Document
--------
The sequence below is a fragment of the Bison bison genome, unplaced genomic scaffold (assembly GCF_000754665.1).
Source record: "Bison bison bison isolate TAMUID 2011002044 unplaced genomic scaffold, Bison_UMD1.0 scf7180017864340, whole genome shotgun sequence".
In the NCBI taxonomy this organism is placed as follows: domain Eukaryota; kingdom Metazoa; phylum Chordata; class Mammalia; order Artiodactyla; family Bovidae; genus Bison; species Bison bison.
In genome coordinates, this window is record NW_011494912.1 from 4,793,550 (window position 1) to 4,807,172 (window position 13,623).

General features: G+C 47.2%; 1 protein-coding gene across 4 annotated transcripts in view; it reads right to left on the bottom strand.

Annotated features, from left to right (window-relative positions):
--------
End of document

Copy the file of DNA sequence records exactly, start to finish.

The sequence below is a fragment of the Bison bison genome, unplaced genomic scaffold (assembly GCF_000754665.1).
Source record: "Bison bison bison isolate TAMUID 2011002044 unplaced genomic scaffold, Bison_UMD1.0 scf7180017864340, whole genome shotgun sequence".
In the NCBI taxonomy this organism is placed as follows: domain Eukaryota; kingdom Metazoa; phylum Chordata; class Mammalia; order Artiodactyla; family Bovidae; genus Bison; species Bison bison.
In genome coordinates, this window is record NW_011494912.1 from 4,793,550 (window position 1) to 4,807,172 (window position 13,623).

General features: G+C 47.2%; 1 protein-coding gene across 4 annotated transcripts in view; it reads right to left on the bottom strand.

Annotated features, from left to right (window-relative positions):